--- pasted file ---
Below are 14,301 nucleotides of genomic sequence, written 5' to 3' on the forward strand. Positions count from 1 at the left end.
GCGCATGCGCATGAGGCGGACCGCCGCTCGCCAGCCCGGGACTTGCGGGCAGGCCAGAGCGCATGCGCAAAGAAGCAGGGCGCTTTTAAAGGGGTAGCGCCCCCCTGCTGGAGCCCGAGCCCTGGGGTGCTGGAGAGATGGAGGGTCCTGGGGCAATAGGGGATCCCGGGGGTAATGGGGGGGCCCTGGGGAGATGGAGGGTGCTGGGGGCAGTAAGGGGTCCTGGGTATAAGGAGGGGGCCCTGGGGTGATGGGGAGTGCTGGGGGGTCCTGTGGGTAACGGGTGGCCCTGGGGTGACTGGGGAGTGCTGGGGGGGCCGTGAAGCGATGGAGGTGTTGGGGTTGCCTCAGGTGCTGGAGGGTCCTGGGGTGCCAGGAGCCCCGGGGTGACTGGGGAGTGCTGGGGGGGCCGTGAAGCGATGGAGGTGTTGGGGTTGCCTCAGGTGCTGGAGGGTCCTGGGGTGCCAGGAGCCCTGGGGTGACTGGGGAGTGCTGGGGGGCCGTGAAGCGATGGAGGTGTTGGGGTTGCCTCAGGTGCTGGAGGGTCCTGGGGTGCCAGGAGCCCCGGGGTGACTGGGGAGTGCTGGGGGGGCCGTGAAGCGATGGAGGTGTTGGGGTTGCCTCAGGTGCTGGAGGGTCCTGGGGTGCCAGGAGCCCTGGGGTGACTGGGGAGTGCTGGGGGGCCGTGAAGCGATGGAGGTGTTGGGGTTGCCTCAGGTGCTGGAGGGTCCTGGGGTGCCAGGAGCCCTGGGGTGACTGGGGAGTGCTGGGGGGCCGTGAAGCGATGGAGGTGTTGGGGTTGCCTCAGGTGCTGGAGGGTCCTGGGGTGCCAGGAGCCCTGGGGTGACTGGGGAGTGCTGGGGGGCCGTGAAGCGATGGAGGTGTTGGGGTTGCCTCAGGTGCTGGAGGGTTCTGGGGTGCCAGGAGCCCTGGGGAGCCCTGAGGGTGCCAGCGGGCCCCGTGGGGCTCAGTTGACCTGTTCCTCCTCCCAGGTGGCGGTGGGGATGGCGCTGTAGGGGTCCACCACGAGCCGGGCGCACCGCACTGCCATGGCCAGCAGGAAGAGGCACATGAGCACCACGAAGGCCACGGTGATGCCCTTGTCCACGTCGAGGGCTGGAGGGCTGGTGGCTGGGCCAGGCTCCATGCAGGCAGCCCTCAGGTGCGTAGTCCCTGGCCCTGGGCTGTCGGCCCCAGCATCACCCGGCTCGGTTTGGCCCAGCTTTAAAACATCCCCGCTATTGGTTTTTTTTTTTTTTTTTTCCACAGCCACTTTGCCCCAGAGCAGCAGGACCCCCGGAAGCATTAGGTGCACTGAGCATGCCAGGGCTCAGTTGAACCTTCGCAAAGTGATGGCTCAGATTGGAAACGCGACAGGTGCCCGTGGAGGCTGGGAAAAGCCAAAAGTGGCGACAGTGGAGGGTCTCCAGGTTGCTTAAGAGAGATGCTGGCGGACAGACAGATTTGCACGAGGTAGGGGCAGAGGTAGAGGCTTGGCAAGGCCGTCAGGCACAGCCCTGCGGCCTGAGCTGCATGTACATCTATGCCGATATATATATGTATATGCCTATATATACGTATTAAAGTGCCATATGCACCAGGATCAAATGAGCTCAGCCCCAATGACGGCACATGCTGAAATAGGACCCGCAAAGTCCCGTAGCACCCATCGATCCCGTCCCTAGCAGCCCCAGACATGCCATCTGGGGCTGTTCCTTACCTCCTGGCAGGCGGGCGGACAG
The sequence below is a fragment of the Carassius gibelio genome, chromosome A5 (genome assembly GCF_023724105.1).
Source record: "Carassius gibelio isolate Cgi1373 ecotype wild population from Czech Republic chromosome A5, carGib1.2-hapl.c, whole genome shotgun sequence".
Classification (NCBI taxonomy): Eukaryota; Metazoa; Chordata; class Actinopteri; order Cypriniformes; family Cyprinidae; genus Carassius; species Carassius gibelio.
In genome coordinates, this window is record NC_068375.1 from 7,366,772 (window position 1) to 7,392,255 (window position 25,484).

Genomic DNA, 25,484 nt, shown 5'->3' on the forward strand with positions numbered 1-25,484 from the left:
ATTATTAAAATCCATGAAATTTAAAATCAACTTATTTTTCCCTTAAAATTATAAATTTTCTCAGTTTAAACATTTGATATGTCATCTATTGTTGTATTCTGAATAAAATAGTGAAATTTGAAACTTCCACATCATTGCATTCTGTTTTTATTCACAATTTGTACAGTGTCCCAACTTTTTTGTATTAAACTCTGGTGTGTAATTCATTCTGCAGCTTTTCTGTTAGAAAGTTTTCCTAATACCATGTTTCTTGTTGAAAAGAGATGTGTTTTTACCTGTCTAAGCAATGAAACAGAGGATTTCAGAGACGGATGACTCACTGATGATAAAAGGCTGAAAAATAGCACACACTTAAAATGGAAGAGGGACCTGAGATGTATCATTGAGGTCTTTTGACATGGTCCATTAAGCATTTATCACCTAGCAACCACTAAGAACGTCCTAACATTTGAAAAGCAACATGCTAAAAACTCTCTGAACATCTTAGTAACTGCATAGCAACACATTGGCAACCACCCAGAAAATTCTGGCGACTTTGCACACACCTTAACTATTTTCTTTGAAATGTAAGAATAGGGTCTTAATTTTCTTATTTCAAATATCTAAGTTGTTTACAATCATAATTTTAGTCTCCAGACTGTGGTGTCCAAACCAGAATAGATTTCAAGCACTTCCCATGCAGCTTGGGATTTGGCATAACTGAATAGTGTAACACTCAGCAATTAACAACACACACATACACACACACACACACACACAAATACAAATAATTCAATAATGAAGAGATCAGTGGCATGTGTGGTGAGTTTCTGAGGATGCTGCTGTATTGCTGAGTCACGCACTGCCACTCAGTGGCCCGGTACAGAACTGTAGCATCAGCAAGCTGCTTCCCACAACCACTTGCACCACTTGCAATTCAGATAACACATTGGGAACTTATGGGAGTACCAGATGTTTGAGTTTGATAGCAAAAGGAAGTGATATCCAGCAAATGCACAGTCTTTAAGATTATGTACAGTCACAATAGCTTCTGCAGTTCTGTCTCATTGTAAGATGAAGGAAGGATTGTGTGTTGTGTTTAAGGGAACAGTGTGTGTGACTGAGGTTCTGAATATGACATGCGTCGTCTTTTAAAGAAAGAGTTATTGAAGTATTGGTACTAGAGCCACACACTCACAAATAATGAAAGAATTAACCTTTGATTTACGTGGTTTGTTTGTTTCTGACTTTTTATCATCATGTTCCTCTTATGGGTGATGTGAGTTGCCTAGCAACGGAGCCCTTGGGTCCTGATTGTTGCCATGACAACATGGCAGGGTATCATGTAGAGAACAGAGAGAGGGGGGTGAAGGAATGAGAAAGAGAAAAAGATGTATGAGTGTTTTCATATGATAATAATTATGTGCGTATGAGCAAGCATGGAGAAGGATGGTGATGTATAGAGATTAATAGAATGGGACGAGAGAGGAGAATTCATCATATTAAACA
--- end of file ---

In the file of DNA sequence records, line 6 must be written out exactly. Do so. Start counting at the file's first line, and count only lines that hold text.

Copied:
In genome coordinates, this window is record NC_068375.1 from 7,366,772 (window position 1) to 7,392,255 (window position 25,484).